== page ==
Mass Production and the Modern House: Part II
From ARCHITECTURAL RECORD, February 1930
In modern architecture, I pointed out in my first article, the emphasis has shifted from building to manufacture. Since the parts of a building have been industrialized, it has naturally occurred to certain intelligent designers that the whole might eventually be treated in the same manner: hence various schemes for single family unit houses, designed for greater mechanical efficiency. Those who approach the problem of the modern house from this angle suggest that the mass house may eventually be manufactured as cheaply and distributed as widely as the cheap motor car.
Although this development holds out promise for definite improvements in functional relationship and design, there is some reason to doubt, I pointed out, that costs could be cheapened as radically as the advocates of a purely mechanical improvement have supposed. A good part of the total cost of housing is represented by factors which, like the cost of money or land, are outside the province of factory production, or, like the numberless constituent parts of the house, are already cheapened by mass production. The mass house promises a better mechanical integration. That would constitute an advance; but not an overwhelming one; and the mere ability to purchase such houses easily and plant them anywhere would only add to the communal chaos that now threatens every semi-urban community.**
We have now to see whether there is not a different line of advance which rests upon more thorough comprehension of all the social and economic as well as the technical elements involved. Without abandoning a single tangible gain in technique, there is, I think, a more promising road that, so far from eliminating the architect, will restore him to a position of importance.
Taking the individual house as a starting point, it is by now hopeless to attempt to restore it to a central position in domestic architecture. The individuality of such houses is already lost. Except for a bare ten or fifteen per cent of the population, such houses cannot be produced by individual architects, attempting to meet the unique wishes of a special client. The words Colonial, Cotswold, Tudor, in suburban architecture are mere attempts to cover by literary allusion the essential standardization that has taken place; and as soon as we approach the price level of the ordinary run of house dwellers, clerks, salesmen, skilled industrial workers, to say nothing of the more unskilled operations and the more poorly paid trades, the game is already lost; the manufactured shingle, the roughly turned colonial ornament, or the plaster "half-timber" show the strain on the purse.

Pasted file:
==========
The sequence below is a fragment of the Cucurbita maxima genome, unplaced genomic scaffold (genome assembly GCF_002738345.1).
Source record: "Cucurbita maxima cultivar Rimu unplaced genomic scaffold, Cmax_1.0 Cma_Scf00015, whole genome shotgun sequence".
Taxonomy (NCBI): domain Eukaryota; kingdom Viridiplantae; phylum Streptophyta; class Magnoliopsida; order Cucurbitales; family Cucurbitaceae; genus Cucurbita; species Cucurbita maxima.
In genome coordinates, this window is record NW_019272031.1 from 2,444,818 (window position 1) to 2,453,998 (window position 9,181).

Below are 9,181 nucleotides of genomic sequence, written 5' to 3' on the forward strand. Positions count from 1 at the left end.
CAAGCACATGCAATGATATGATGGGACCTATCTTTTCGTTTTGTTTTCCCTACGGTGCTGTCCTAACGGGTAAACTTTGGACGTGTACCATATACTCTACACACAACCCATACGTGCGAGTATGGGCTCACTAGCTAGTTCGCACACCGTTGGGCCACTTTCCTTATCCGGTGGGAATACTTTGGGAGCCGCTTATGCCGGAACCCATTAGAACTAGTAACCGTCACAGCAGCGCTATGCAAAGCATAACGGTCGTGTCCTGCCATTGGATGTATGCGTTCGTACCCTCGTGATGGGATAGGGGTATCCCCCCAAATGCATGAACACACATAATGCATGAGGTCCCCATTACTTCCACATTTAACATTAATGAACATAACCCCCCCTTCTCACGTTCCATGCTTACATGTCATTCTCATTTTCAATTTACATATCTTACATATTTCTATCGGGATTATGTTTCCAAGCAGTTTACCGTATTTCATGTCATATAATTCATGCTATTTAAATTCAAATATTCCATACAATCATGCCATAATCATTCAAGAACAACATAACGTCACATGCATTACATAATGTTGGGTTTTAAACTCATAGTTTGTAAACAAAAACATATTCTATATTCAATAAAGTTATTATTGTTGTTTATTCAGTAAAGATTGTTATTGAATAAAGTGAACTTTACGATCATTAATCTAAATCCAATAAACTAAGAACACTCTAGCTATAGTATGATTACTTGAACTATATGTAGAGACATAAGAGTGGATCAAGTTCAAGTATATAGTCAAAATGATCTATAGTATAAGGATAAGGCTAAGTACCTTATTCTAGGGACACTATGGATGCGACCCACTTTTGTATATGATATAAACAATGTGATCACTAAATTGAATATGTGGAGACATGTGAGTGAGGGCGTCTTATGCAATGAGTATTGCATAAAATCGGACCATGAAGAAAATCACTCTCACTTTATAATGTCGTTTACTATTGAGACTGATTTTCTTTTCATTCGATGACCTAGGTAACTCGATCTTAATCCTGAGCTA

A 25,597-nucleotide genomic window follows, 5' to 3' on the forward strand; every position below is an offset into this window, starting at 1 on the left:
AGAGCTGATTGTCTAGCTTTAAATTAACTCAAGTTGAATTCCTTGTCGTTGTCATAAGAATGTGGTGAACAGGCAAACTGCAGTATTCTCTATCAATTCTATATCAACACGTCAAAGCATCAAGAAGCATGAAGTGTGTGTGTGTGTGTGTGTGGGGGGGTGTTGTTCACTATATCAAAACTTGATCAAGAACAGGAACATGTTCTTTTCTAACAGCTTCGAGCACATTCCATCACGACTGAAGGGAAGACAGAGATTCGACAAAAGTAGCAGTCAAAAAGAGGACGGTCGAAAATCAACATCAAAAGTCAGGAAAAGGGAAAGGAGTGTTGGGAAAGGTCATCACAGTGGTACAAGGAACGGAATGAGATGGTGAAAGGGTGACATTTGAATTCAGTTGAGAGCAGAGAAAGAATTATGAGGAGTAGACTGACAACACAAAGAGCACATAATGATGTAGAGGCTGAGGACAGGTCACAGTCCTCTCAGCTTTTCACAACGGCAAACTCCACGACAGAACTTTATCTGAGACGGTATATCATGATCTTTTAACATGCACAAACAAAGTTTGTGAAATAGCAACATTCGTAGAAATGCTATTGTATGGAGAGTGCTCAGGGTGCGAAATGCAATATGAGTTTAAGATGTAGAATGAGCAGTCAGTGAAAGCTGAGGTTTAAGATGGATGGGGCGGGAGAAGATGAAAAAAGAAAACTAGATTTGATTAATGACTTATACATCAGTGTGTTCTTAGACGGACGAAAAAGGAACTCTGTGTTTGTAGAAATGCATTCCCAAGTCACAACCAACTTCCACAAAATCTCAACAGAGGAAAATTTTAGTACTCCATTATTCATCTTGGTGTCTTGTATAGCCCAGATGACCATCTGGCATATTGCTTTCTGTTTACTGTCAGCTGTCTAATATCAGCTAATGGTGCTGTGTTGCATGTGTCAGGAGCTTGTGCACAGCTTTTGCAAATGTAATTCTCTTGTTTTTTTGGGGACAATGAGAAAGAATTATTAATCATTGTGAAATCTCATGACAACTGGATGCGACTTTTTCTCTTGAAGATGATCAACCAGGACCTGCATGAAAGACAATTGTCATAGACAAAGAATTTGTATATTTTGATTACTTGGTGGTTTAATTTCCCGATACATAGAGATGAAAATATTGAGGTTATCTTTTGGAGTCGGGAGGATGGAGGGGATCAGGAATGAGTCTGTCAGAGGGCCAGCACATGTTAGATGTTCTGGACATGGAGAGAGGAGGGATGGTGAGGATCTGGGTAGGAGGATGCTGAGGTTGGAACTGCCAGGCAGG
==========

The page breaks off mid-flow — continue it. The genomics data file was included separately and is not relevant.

Admirable as is the layout, the pervading conception, of our first American attempt at a "town for the Motor Age," for example, no candid critic can pretend that the individual one-family houses are particularly triumphant examples of modern architecture; and the reason is that even with large-scale organization and limited dividends, it is impossible to isolate such houses sufficiently and lavish upon them the attention that so graciously humanized the traditional house even as late as 1890. Architecturally, these studiously suburban types fall down badly beside the finer rows and quadrangles of Sunnyside, the work of the same architects; and if anyone thinks he can do better with the cheap free-standing house, let him try it.